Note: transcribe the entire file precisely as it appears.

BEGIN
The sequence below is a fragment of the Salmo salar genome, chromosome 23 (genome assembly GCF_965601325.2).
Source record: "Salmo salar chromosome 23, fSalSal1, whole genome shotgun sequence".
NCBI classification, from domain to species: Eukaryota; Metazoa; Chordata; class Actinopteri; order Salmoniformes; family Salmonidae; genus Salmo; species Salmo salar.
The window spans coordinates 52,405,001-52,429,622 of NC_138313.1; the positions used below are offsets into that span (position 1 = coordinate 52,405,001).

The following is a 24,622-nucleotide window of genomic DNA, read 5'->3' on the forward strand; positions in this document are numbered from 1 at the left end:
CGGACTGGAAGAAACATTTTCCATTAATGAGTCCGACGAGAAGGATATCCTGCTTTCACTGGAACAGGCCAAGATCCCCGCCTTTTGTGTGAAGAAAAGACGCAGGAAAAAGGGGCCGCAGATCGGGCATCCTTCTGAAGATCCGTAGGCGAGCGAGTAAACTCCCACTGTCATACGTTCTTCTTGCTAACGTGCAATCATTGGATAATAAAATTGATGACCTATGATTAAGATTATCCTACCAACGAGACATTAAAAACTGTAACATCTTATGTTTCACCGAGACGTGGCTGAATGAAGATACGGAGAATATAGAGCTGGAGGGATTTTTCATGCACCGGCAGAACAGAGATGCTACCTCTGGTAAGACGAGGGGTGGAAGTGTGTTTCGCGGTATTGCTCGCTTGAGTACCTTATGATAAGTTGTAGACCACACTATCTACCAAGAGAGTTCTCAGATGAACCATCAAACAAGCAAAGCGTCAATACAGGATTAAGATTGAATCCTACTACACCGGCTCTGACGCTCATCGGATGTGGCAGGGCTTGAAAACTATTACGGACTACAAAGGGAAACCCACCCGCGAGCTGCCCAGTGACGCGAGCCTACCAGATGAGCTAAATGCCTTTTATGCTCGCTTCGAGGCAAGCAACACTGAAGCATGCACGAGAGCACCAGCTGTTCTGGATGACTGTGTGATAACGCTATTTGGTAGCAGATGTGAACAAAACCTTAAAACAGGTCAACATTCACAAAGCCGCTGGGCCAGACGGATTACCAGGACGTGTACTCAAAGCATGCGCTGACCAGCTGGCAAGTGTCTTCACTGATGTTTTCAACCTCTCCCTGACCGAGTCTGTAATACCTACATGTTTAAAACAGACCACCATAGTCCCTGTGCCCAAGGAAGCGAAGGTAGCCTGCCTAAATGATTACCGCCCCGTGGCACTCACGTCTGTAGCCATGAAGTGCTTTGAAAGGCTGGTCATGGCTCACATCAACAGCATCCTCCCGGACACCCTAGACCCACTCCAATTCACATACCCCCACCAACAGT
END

The sequence below is a fragment of the Salmo salar genome, chromosome 23 (genome assembly GCF_965601325.2).
Source record: "Salmo salar chromosome 23, fSalSal1, whole genome shotgun sequence".
NCBI classification, from domain to species: Eukaryota; Metazoa; Chordata; class Actinopteri; order Salmoniformes; family Salmonidae; genus Salmo; species Salmo salar.
The window spans coordinates 52,405,001-52,429,622 of NC_138313.1; the positions used below are offsets into that span (position 1 = coordinate 52,405,001).

The following is a 24,622-nucleotide window of genomic DNA, read 5'->3' on the forward strand; positions in this document are numbered from 1 at the left end:
CGGACTGGAAGAAACATTTTCCATTAATGAGTCCGACGAGAAGGATATCCTGCTTTCACTGGAACAGGCCAAGATCCCCGCCTTTTGTGTGAAGAAAAGACGCAGGAAAAAGGGGCCGCAGATCGGGCATCCTTCTGAAGATCCGTAGGCGAGCGAGTAAACTCCCACTGTCATACGTTCTTCTTGCTAACGTGCAATCATTGGATAATAAAATTGATGACCTATGATTAAGATTATCCTACCAACGAGACATTAAAAACTGTAACATCTTATGTTTCACCGAGACGTGGCTGAATGAAGATACGGAGAATATAGAGCTGGAGGGATTTTTCATGCACCGGCAGAACAGAGATGCTACCTCTGGTAAGACGAGGGGTGGAAGTGTGTTTCGCGGTATTGCTCGCTTGAGTACCTTATGATAAGTTGTAGACCACACTATCTACCAAGAGAGTTCTCAGATGAACCATCAAACAAGCAAAGCGTCAATACAGGATTAAGATTGAATCCTACTACACCGGCTCTGACGCTCATCGGATGTGGCAGGGCTTGAAAACTATTACGGACTACAAAGGGAAACCCACCCGCGAGCTGCCCAGTGACGCGAGCCTACCAGATGAGCTAAATGCCTTTTATGCTCGCTTCGAGGCAAGCAACACTGAAGCATGCACGAGAGCACCAGCTGTTCTGGATGACTGTGTGATAACGCTATTTGGTAGCAGATGTGAACAAAACCTTAAAACAGGTCAACATTCACAAAGCCGCTGGGCCAGACGGATTACCAGGACGTGTACTCAAAGCATGCGCTGACCAGCTGGCAAGTGTCTTCACTGATGTTTTCAACCTCTCCCTGACCGAGTCTGTAATACCTACATGTTTAAAACAGACCACCATAGTCCCTGTGCCCAAGGAAGCGAAGGTAGCCTGCCTAAATGATTACCGCCCCGTGGCACTCACGTCTGTAGCCATGAAGTGCTTTGAAAGGCTGGTCATGGCTCACATCAACAGCATCCTCCCGGACACCCTAGACCCACTCCAATTCACATACCCCCACCAACAGT